This Restaurant Might Be Run By a Millennial If …

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As Millennials enter the world of restaurant ownership, so have their annoying habits, terminology and conceited attitudes. Here are some that irk us most.
As Millennials enter the world of restaurant ownership, so have their annoying habits, terminology and conceited attitudes. Here are some that irk us most.

Among a certain subset of Millennials who were called hipsters in the past and are know today as “Yuccies” (Young Urban Creatives), exist the culinary-obsessed foodie whose life mission is to travel great distances and then take pictures to document their diverse eating experiences.

Much of the move to fetishize food in this way has been positive. Knowing more about what we are eating and where it came from gives consumers more choice and knowledge. But there are always two sides to every free-yet-pretentious tarot card reading.

As young people with high ideals and a do-it-yourself ethos have entered the dining world through restaurant ownership, so have some of their less-favorable habits, terminology and conceited attitudes. Some Millennials have developed the habit of acting as if they invented products that have been enjoyed by consumers for years or that they discovered staples with long historic roots in other parts of the world.

Before the hegemony of hipsters and food-obsessed eating took over, when sweet potato fries weren’t ubiquitous and every damn liquid wasn’t served in a mason jar, old men drank Pabst Blue Ribbon and couldn’t care less if it was popular or helped identify the guzzler as a geezer. Similar to how quinoa, kale and pickles have all enjoyed a rebirth of popularity because of hipster’s promotion, these were always consumed, but on a larger scale, until recently, were less visible.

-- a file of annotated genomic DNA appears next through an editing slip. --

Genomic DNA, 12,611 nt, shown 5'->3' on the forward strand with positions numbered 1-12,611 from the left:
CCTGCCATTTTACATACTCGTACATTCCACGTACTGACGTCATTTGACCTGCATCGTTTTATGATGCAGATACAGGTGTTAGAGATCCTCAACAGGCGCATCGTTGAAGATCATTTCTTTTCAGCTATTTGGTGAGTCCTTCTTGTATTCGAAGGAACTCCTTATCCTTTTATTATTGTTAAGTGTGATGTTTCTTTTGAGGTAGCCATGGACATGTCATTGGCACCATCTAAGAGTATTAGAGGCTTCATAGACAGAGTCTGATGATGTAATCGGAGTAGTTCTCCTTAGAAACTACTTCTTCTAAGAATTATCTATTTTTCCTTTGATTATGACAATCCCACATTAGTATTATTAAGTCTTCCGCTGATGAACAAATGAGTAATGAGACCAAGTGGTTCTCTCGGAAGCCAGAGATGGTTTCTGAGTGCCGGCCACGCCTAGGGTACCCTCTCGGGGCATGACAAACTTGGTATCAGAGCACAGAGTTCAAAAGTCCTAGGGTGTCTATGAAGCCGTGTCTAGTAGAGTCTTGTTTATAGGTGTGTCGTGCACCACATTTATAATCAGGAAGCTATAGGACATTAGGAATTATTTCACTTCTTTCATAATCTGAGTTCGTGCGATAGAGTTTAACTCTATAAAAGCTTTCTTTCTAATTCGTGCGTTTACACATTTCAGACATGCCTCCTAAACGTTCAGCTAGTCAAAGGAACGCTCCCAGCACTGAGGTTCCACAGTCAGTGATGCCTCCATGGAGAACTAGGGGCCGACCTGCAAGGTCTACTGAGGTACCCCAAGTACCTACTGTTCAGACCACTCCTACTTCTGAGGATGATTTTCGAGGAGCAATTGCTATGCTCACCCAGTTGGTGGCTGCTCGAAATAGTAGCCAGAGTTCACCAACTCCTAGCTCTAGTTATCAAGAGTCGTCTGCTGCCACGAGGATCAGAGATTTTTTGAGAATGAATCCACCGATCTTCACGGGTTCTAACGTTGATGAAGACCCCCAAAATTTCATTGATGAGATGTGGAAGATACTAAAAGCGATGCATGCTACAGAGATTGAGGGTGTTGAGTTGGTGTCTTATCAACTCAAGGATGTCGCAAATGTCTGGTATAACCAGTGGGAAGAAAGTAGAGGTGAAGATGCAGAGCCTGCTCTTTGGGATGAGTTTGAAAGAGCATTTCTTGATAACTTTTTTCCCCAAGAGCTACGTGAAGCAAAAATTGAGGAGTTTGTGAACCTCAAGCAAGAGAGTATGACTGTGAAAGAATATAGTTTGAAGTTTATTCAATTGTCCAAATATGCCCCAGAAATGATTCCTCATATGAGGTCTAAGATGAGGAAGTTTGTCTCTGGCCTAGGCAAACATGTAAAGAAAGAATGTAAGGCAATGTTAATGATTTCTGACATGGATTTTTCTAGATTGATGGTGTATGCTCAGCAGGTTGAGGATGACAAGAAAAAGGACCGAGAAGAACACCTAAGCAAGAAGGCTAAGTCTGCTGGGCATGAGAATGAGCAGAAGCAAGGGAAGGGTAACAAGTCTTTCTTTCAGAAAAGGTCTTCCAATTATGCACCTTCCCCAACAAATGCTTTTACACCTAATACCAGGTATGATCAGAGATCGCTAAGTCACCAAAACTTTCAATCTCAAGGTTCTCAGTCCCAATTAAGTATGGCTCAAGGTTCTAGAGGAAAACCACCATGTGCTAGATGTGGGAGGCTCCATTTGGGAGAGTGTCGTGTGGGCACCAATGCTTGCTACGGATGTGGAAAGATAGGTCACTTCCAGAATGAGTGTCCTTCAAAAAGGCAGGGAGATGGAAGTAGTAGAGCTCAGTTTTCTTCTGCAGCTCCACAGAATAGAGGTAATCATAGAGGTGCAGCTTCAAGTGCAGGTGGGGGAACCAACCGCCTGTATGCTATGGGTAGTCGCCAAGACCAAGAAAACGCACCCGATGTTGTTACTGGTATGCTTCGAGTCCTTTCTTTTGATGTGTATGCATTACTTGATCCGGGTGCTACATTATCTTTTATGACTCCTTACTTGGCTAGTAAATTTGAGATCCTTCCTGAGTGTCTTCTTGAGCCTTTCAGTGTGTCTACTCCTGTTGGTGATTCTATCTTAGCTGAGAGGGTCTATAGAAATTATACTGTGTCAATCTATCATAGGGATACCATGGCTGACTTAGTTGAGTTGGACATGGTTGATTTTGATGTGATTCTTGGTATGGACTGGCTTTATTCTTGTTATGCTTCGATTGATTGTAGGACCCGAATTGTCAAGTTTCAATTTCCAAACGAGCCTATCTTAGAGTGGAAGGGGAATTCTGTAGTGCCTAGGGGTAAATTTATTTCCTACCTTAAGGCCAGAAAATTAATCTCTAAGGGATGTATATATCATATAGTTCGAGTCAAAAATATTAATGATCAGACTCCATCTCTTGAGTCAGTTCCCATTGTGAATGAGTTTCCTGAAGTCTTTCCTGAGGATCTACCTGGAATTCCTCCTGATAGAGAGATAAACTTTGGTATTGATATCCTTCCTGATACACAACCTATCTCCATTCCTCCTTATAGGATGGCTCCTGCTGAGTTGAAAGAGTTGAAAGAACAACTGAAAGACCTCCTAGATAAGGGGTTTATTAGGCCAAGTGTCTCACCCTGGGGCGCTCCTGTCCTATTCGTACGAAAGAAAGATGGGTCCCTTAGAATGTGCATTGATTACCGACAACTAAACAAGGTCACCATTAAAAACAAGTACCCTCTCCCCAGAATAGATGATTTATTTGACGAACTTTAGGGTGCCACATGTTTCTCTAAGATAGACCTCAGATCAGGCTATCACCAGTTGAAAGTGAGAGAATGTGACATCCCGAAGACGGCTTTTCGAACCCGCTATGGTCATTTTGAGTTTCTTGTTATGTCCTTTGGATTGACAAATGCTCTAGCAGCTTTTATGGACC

Growing up, my best friend’s back-to-the-land, bohemian parents served us kale with dinner often, and quinoa is an ancient staple of cultures of the Andes Mountains in South America. Therefore, neither is very new and has not been “discovered” any time recently. Coming along with the modern obsession over ingredients, preparation and diversity of foods is the subsequent different ways of eating and talking about food, some of which are annoying, and others that are plain pointless or just really pretentious.

Before you even sit down at that new gastro pub or strictly seasonal and locally sourced restaurant, these are some keywords that will scream out if the chef, owner or people who run it are food-obsessed Millennials.

One sure sign is if water served comes in a mason jar. Another giveaway would be if the server says, “No worries” at any point, or if you notice that their ear lobes are stretched to ring size with gauges.



If food is gown everywhere, then couldn’t “locally sourced” really mean from anywhere nearby? Not only is the term not all that descriptive, are the carrots from a closer farm necessarily better than one further away?


artisinal This term is so oft-repeated that it has lost most of its meaning. Even fast-food chain McDonald’s now sells products under the term. Go ahead, the floodgates are open. Call anything artisanal now I guess.


grass-fedKnowing what an animal eats before it arrives on your plate can be helpful, but do we really care?


nose to tailBoth sound unappetizing. I’ll have a part of something in the middle, if possible, please — thanks!


farm to tableSince most foods are produced or raised on some sort of farm, isn’t this kind of obvious? Maybe it should be changed to “farm-direct-to-table.”

Noah Zuss is a reporter for TheBlot Magazine.

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